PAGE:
Racial Diversity and Bible Translations

Why it matters if your Bible was translated by a racially diverse group

The essay begins

For many Christians of color, the present is marked by wariness, not of Christianity itself but of our experience with it. Frederick Douglass spoke of the difference between hypocritical Christianity in America and the Christianity of Christ. He drew that distinction because early black encounters with the Bible were mediated. We were given enough of the text to keep us content in our plight. It wasn’t until black Christians began to read the Bible that we fully owned the Christian tradition.

The era of slavery is over. But centuries later, racial oppression remains a reality. Thus, some Christians of color have questioned how the Bible relates to the hopes of black folks, because some people at the source of our oppression were Christians. This has led to an explicit rejection of the Christian framework that informs some historic black social action.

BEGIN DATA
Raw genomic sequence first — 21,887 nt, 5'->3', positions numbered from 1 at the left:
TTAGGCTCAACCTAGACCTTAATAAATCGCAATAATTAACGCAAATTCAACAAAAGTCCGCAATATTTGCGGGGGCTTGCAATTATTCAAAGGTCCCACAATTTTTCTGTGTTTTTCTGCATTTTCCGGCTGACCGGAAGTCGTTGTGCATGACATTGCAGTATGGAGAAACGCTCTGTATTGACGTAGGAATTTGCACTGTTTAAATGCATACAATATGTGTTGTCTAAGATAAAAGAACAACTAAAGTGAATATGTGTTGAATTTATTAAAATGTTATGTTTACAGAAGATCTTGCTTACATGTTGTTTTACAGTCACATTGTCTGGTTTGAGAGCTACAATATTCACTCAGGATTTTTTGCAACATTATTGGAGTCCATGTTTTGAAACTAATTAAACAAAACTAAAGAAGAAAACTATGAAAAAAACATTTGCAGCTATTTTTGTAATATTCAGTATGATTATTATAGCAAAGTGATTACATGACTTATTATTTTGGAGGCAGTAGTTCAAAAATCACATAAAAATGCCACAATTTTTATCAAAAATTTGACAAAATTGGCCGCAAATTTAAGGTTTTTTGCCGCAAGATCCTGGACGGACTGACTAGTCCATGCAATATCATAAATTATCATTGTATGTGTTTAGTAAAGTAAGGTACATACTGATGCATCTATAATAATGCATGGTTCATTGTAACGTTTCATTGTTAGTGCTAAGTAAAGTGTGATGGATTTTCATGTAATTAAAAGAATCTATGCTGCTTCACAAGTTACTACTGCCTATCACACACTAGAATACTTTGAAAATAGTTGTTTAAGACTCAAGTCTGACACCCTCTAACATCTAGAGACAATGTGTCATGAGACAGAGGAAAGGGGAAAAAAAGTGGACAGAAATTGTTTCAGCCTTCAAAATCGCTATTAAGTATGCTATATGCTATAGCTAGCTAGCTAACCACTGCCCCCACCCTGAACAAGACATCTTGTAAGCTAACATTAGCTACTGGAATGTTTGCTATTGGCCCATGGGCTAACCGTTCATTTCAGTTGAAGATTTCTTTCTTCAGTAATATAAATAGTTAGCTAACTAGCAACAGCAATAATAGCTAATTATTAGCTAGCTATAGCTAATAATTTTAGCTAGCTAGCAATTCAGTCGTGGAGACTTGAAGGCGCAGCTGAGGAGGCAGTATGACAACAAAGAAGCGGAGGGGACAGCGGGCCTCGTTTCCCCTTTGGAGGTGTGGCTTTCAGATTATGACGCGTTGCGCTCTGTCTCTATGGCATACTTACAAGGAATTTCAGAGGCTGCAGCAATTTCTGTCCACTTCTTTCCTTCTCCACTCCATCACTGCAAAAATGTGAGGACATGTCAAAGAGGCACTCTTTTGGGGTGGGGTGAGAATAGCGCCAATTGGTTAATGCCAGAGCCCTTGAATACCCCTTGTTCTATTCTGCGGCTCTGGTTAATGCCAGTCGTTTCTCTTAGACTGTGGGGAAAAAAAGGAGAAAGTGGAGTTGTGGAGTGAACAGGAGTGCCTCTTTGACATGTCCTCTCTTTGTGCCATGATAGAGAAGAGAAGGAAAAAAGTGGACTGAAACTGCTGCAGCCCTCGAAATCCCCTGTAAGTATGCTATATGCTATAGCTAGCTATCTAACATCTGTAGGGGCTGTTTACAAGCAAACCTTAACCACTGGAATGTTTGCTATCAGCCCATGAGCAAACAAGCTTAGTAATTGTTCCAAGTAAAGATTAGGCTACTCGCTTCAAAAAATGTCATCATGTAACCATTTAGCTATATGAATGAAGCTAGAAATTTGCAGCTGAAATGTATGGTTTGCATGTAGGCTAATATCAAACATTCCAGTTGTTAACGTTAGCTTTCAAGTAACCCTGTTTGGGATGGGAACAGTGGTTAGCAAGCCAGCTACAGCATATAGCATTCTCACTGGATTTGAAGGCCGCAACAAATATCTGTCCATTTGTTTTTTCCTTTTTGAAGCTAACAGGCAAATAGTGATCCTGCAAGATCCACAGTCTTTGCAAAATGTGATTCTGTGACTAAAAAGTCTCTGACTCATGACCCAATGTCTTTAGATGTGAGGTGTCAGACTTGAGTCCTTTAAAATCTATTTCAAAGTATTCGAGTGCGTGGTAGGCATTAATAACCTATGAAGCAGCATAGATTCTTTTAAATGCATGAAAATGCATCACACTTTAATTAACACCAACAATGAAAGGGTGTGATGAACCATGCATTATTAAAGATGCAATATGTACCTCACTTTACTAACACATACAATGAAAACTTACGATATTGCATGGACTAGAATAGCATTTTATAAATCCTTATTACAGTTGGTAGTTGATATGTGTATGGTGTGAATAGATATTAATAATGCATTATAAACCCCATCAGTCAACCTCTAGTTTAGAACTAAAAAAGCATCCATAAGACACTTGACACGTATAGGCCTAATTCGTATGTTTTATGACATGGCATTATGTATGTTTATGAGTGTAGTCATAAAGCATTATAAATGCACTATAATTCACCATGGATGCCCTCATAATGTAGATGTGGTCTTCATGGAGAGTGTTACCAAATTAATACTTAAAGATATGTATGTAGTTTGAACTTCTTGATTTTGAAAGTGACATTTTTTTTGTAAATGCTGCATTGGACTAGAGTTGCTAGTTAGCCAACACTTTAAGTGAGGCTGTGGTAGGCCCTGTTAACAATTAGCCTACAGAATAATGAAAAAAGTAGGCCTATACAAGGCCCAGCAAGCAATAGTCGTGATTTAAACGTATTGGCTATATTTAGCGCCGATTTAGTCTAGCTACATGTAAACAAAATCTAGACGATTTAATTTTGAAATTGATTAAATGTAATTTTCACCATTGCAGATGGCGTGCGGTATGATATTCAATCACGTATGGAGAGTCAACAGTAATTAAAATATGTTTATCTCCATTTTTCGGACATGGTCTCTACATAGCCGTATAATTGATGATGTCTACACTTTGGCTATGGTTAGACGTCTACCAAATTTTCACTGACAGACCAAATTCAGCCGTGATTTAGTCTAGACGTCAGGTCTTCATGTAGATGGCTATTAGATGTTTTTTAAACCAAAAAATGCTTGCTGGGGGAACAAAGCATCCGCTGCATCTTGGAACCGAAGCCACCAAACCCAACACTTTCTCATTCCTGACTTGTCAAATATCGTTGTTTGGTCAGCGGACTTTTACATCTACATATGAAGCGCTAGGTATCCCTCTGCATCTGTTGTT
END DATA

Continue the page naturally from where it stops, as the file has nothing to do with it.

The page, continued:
For many black Christians, the distinction that Douglass made doesn’t always stand: The hypocritical Christianity of this land is Christianity. We are told the Bible encourages and justifies white oppression of black people and others because it was written with that intent.

Read the rest. Very thought provoking.  Personally, I have no idea what the racial make-up of the Zurich Bible of 2007 was nor the Luther Bible of 2017 nor the REB nor the NRSV.  And I actually have never even thought about it.  If Esau is right, maybe I should.  Or maybe he’s wrong.